Keystone Pipeline, a partnership between TransCanada and ConocoPhillips, will measure 2,148 miles from Hardisty, Alberta to Cushing, Okla., and Patoka, Ill. The Canadian portion of the pipeline, from Hardisty to the Canada/U.S. Border, entails converting 537 miles of existing Canadian pipeline from natural gas to crude oil transmission service and constructing 232 miles of pipeline, pump stations, and terminal facilities at Hardisty, Alberta.
The U.S. portion of the project calls for constructing 1,379 miles of pipeline and several pump stations along the route.
The initial capacity of the pipeline will be 435,000 barrels per day and will increase to 590,000 barrels per day. Ultimately, TransCanada would like to increase the capacity to 1.1 million by 2012. Commercial operations for the first phase began in June 2010.
Keystone has contracts with shippers totaling 495,000 barrels per day with an average term of 18 years.
The new pipeline will be 30 inches (76 centimeters) in diameter from Alberta to Illinois. The diameter will increase to 36 inches (91 centimeters) from the Nebraska/Kansas border to Cushing, Okla. While the industry standard of buried pipeline is 24 inches, the Keystone Pipeline will be buried 48 inches underground.
The pipeline expansion and new construction is expected to cost $7 billion, but the total Keystone Project investment will be approximately $12.2 billion.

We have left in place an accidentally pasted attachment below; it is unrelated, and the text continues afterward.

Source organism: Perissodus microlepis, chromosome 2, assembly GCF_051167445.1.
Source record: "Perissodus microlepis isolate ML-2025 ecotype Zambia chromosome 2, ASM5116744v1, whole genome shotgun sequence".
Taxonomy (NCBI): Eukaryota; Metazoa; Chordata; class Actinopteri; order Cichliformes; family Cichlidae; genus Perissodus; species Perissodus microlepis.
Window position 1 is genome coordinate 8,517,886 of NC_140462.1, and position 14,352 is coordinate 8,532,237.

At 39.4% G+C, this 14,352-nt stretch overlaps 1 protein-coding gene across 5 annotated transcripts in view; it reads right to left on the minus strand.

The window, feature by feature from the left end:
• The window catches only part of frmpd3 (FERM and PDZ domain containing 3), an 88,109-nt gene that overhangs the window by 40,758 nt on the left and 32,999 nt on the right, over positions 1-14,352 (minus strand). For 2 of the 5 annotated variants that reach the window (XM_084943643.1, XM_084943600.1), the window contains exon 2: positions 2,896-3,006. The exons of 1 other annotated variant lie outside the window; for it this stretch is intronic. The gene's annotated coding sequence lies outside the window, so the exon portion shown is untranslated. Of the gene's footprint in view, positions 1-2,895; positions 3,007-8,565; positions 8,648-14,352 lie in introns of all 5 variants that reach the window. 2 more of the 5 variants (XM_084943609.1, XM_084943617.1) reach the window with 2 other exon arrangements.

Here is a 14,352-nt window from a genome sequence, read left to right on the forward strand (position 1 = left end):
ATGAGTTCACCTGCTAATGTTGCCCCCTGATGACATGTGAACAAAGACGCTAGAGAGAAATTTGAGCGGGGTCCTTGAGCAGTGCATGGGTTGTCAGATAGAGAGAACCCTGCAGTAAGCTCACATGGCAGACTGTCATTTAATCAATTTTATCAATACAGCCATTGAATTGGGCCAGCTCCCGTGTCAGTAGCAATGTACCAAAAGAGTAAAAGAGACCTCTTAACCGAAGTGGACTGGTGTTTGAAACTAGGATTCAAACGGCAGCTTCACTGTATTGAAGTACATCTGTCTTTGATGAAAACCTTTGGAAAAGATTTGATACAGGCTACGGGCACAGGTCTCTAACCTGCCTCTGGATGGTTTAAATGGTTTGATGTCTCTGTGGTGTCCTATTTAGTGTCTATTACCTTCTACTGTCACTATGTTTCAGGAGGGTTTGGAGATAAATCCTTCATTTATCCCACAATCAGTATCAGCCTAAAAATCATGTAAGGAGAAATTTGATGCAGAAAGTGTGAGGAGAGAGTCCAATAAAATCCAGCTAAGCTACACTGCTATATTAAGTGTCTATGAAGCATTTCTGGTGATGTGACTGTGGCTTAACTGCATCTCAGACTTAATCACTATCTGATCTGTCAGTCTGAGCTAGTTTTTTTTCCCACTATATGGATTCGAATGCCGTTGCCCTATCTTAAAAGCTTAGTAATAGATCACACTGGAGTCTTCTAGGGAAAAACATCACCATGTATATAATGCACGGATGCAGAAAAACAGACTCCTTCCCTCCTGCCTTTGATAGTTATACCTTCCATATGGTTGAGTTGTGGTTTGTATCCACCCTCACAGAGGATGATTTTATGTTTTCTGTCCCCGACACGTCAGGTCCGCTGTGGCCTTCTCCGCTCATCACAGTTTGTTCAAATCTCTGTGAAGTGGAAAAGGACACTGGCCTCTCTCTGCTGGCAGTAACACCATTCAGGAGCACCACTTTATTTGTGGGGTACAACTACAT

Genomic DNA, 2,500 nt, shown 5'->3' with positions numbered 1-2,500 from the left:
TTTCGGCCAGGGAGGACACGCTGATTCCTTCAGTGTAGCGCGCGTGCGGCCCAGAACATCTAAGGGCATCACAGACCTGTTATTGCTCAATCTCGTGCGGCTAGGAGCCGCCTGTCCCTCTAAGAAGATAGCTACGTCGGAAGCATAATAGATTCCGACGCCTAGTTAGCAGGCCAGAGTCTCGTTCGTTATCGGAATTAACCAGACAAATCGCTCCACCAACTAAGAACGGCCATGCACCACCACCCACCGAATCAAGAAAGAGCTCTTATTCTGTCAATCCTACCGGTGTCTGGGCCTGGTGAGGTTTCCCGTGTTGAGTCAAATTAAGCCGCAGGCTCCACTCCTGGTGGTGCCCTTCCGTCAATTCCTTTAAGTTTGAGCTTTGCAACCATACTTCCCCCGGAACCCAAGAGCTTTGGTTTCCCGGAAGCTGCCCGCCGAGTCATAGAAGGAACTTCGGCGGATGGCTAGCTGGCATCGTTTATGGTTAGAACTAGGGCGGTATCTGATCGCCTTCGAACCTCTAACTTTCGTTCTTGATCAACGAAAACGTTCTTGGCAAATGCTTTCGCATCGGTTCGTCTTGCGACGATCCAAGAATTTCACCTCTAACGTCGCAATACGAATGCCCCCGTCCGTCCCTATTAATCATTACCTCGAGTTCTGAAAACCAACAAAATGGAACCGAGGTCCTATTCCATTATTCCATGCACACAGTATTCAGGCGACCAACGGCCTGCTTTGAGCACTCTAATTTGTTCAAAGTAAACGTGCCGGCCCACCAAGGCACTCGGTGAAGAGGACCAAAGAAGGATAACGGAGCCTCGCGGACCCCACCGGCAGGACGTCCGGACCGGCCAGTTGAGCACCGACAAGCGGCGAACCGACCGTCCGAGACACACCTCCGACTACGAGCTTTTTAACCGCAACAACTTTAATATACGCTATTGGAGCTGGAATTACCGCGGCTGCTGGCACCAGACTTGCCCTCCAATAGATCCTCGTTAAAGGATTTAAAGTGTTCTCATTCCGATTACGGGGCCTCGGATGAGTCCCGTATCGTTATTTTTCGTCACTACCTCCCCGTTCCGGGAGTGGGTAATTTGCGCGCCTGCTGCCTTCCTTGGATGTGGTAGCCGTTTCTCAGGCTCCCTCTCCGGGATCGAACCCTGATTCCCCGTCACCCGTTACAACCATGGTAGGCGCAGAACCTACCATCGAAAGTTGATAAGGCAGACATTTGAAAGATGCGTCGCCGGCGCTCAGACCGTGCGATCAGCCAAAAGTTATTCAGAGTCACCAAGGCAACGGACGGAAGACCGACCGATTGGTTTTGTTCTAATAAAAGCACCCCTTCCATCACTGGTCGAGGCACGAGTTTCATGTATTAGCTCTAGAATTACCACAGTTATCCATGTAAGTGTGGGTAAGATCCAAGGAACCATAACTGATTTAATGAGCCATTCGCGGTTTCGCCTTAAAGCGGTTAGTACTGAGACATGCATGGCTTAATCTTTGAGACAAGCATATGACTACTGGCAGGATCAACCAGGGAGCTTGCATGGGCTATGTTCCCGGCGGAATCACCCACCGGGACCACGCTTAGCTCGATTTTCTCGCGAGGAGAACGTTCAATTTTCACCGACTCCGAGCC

TransCanada is developing, constructing, and operating Keystone.
Bakken Marketlink Project
On Sept. 13, 2010, TransCanada launched a binding open season for Keystone and Keystone XL capacity geared toward producers in the growing Bakken Shale play in the Williston Basin. TransCanda has proposed allocating 100,000 b/d of contract capacity on Keystone from Baker, Montana, to Cushing, Okla., and on Keystone XL from to Port Arthur, Texas. In effect, Bakken producers would have a direct link to the Cushing, Okla., oil storage hub and to Gulf Coast refining facilities.
TransCanada proposes building piping, booster pumps, meter manifolds, and two terminals -- one at Baker and another at Cushing. Two of the three storage tanks at Baker would each be capable of storing 250,000 barrels of oil from third-party pipelines and terminals. The third, 100,000-barrel-capacity tank at Baker would be used for operational purposes. The two tanks at the Cushing terminal, each a capacity of 250,000 barrels, would be used for delivery batch accumulation and would link to third-party pipelines and tank farms.
The estimated cost of facilities proposed for the Bakken Marketlink Project is $140 million, and TransCanada anticipates the project to begin service in the first quarter of 2013. The open season period is set to expire on November 10, 2010.